Tell him you entered the details on the RTB calculator and the highest it can be increased is €130 (may be slightly different depending on what month in 2019 you moved) and that 3 months notice is required.

    Finish with that you love living there and that "we both get on well" and that you keep the house in good condition, so "can we agree the the new rent will be from October and it will be €2000 a month"?

    If he's as decent as you say, he will come to an arrangement

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  •  Got a reply by landlord that RTB calculator doesn't include the increasing interest rate and charges that he need to pay.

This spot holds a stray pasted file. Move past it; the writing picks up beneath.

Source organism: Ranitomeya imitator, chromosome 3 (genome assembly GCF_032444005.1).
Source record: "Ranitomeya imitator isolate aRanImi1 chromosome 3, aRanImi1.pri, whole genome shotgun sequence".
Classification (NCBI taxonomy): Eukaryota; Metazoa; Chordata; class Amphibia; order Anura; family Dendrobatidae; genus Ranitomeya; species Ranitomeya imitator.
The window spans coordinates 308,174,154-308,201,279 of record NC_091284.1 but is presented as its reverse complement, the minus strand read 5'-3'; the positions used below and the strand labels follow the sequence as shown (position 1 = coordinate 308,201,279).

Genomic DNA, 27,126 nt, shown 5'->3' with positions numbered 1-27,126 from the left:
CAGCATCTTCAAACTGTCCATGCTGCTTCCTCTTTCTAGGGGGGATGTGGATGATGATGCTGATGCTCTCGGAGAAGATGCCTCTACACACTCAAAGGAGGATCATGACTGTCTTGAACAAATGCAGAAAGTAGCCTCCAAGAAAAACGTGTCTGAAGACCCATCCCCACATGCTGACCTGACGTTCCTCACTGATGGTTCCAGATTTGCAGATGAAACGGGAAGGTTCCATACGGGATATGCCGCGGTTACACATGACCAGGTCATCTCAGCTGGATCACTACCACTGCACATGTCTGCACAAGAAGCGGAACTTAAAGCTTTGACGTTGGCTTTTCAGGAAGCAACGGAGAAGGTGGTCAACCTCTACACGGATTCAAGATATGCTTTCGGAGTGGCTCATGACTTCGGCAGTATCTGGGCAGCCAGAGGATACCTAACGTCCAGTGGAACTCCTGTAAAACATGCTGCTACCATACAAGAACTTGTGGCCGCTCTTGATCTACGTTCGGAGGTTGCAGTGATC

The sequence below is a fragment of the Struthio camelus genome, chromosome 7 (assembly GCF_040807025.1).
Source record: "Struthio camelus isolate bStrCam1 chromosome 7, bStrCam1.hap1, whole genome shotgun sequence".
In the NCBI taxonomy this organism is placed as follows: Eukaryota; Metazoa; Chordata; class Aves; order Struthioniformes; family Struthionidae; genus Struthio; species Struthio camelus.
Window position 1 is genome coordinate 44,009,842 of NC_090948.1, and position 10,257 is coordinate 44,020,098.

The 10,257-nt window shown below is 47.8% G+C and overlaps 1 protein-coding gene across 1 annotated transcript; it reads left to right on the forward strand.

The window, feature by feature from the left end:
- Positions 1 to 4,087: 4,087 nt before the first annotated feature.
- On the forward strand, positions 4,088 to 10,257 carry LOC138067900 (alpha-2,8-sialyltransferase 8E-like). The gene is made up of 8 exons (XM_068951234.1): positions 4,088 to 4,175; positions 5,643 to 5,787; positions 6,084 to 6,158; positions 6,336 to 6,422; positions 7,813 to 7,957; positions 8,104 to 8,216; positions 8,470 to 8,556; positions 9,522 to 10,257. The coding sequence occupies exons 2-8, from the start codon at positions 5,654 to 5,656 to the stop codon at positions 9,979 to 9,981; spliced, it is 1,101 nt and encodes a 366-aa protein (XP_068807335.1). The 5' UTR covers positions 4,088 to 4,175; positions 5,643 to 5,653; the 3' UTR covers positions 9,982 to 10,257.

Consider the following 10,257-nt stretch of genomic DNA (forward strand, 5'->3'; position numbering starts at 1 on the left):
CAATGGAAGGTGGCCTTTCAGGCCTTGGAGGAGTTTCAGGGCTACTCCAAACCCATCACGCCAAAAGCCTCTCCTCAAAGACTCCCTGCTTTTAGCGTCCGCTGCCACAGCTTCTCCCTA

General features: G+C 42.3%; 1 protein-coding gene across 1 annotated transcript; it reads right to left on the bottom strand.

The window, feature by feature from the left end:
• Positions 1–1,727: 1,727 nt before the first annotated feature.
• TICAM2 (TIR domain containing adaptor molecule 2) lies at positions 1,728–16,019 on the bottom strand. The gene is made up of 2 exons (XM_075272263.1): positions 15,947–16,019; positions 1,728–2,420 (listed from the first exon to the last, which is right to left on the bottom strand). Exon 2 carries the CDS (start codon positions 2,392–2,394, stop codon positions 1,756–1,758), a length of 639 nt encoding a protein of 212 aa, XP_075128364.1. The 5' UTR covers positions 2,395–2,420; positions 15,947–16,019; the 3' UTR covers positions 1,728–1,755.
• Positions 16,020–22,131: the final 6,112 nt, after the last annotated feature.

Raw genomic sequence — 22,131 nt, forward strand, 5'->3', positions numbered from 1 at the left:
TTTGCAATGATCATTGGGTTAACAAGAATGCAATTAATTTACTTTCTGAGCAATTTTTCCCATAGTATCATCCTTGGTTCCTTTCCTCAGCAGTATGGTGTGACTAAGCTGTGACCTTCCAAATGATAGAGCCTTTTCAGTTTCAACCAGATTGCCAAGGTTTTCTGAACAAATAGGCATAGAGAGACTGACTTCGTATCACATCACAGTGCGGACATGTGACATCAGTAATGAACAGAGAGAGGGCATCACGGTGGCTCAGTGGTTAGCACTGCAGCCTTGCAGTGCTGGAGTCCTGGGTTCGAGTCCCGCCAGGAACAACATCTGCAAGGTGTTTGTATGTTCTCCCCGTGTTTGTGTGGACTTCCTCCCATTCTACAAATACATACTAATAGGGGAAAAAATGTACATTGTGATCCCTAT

So the landlord is fully aware that you've checked the RTB calculator - he knows what legally he can increase the rent by, but is still insistsing on the increase. He's obviously not one bit worried about you going to the RTB.

    Curious what these extra charges hes talking about are.

  • Registered Users Posts: 530 ✭✭✭MakersMark

  • Registered Users Posts: 530 ✭✭✭MakersMark

    In what way do you think tenancies are weighted in favour of landlords?

    Please explain.

    Tenants are not legally bound hy the contracts they sign.

    They have to give less notice than landlords when leaving.

    They can overhold for years without effective punishment.

    You dont seem to have a clue what you're talking about I'm afraid.

  • Registered Users Posts: 25,265 ✭✭✭✭Mrs OBumble

    Have you insured anything lately? Was the price the same as last year? Or bought any building materials for maintenance/repairs? Seen any management charges bills from MUDs?